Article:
How do we communicate the need for fundamental change beyond this group of environmentalists, scientists and progressive businesses? asks Luc Bas.
Luc Bas is the Director of the Brussels office of the International Union for Conservation of Nature (IUCN)
Last week, twenty civil society organisations pulled together to oppose efforts from a part of the European business community to achieve a withdrawal or overhaul of pending EU legislative proposals, including the EU’s Circular Economy Package and legislation to improve air quality.
Though research shows that environmental regulations are valued by 95% of EU citizens and represent less than 1% of the estimated total administrative burden in the EU, they are too often viewed as a hindrance to economic development.
It’s time to stress that the environment cannot be an afterthought to the economy, but rather, is the basis for it.
Noting this challenge, the European Environmental Bureau’s (EEB) 40th Anniversary Conference was well-timed to discuss the decisive crossroads for the future of EU environmental policies and regulations. Both the new structure of the European Commission and its mandate for a focus on ‘better regulation’ will define Europe’s environmental standards for the years to come. One of these initiatives is the Regulatory Fitness and Performance Programme (REFIT) of the EU’s Birds and Habitats Directives, which aims to create a “simple, clear and predictable regulatory framework for business and citizens alike”. However, we must not forget that the EU’s position as a global leader in sustainability is built on its highly successful environmental legislation, including its nature directives, which have helped introduce some of the highest environmental standards in the world, and have also given the EU’s innovative industries a competitive edge.
At the conference, Commissioner Vella pointed out that “Today, it is no longer a matter of choosing between economic growth and environmental protection. They must co-exist. Environmental protection is an economic opportunity.” He reassured participants that there were no intentions to weaken environmental regulations, but also noted that adding layer upon layer of legislation could be economically unproductive.
What is more important is to question the underlying assumption that everlasting GDP-growth is the Holy Grail we should be vying for. Not only does pursuing this goal frequently lead to shortsighted measures. It is also achieved at the expense of our natural environment. I was therefore glad to see many panelists argue for a more radical paradigm shift, not just incremental change, to ensure a transition to genuine sustainable development. This included some very authoritative voices such as Connie Hedegaard (former Commissioner for Climate Action), Simon Upton (Director of the Environment Directorate of the OECD), Sunita Narain (Director General of the Centre for Science and the Environment in India) and Joachim Spangenberg (Vice-President of the Sustainable Europe Research Institute), who were unanimous in recognising the shortcomings of incremental change to ensure long-term human prosperity.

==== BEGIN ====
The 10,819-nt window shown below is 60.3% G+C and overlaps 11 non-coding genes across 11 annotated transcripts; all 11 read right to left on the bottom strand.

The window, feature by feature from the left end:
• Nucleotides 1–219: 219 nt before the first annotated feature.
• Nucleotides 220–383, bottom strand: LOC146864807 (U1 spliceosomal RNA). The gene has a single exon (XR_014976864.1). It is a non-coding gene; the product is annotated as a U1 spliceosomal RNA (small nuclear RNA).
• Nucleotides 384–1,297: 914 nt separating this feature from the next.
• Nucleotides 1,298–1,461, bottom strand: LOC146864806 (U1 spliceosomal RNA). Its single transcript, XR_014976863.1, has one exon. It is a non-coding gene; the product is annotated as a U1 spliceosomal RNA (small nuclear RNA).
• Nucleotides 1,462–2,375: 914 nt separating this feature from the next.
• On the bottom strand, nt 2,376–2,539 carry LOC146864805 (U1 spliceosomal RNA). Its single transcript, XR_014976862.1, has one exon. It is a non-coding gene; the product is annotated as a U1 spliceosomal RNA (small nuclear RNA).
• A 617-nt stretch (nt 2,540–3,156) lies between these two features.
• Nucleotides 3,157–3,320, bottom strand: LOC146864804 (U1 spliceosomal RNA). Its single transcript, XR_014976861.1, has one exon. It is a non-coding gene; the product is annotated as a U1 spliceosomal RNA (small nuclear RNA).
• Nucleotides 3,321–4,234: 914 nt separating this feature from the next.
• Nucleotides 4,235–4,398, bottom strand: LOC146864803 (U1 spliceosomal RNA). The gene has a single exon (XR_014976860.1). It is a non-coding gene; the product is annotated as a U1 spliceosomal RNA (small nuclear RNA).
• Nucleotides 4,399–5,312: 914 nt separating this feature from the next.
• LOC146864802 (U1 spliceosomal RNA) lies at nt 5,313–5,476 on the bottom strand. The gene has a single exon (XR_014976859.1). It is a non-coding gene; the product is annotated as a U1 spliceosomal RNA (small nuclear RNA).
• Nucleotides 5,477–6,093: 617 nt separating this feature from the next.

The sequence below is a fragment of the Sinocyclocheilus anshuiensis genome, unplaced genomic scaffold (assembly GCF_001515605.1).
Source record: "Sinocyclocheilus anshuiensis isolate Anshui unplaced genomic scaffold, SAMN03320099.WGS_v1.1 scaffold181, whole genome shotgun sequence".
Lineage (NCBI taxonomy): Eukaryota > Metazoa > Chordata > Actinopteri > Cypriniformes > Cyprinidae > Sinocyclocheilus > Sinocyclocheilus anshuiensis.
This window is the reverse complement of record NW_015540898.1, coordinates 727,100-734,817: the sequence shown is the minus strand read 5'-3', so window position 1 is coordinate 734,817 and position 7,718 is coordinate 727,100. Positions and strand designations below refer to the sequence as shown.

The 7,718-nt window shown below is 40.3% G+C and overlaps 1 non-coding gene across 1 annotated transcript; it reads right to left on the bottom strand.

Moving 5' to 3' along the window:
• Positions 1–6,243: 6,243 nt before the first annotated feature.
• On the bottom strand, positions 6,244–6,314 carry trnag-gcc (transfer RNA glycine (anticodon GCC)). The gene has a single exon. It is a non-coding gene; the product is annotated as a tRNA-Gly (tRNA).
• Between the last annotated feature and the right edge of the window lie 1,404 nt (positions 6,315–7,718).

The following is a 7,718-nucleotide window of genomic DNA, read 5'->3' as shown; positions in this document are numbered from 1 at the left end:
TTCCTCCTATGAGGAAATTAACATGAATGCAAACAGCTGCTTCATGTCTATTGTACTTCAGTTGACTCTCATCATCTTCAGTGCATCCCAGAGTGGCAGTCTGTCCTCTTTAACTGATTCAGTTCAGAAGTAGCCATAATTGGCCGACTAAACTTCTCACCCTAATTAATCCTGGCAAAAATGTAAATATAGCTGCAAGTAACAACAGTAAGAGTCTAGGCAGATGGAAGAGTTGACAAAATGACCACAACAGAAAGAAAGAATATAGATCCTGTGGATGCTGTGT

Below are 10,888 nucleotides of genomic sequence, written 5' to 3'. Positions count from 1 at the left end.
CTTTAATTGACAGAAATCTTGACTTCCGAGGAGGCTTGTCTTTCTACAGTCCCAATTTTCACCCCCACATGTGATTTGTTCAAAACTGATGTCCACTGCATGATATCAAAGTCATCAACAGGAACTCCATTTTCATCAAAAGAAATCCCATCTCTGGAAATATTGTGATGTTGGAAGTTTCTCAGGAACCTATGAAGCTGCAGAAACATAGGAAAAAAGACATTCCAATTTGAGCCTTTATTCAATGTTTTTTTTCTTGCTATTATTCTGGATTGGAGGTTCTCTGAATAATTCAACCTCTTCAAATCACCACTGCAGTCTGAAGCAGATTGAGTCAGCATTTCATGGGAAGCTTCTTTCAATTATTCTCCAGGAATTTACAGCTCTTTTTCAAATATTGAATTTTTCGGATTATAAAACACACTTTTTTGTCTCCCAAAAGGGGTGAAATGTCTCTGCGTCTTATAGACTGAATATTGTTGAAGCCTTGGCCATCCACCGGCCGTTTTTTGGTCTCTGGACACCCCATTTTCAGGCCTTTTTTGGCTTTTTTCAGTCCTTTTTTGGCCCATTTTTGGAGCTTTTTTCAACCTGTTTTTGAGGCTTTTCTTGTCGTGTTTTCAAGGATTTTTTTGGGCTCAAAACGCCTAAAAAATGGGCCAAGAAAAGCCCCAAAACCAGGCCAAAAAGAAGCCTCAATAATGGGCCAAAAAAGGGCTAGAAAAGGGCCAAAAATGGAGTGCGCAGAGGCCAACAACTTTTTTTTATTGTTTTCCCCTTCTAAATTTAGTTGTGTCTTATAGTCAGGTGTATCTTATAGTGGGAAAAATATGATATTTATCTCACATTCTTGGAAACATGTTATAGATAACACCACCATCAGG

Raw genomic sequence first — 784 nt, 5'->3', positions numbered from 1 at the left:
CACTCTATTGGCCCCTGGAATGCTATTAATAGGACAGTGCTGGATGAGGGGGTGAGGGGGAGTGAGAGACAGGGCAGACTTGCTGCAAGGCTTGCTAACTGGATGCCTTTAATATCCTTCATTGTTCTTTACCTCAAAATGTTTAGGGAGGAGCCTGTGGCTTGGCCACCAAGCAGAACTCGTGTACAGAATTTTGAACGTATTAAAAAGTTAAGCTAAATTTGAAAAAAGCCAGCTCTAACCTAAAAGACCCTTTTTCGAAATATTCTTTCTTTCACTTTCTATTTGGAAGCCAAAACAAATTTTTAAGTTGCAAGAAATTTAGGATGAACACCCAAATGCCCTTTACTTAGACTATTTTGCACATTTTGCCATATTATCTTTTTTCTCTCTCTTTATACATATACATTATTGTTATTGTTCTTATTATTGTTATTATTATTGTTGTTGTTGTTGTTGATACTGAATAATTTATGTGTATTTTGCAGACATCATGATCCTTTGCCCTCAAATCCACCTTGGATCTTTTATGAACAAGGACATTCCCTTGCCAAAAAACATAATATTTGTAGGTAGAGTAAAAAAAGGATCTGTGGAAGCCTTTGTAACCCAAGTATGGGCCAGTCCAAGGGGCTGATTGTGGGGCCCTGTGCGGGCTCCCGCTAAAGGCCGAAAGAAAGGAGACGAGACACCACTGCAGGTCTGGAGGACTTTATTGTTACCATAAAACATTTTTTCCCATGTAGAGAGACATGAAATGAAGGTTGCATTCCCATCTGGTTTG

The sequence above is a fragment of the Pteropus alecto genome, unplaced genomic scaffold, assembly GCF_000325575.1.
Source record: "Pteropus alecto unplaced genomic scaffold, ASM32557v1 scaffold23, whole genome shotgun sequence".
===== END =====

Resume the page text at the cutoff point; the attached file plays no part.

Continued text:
We need to focus on the underlying issues, particularly over-consumption which spurs unsustainable growth. We also cannot postpone thorough action by arguing that we don’t have a full and “perfect” solution. We must take the first steps to ensure that a paradigm shift takes effect, based on current science, and adapt as we gain more knowledge. Above all, we must address our society’s wrongful acceptance of unsustainable lifestyles. As Mr. Spangenberg noted, “We must stop doing things in the best possible way if they are things that should not be done at all”.
At the conference, I moderated the session ‘Threats to Nature’. However, these are really threats to humankind, as we depend on nature in every aspect of our lives. After all, nature does not need us. But we do need nature.
Participants at the EEB conference, predominantly members of the environmental community, generally shared these views. This reminded me of our biggest challenge: how do we communicate the need for fundamental change beyond this group of environmentalists, scientists and progressive businesses? This will require a clear and powerful joint narrative that speaks to a wider audience with a variety of different interests and values, for which the protection of our natural environment may not yet be the necessary priority.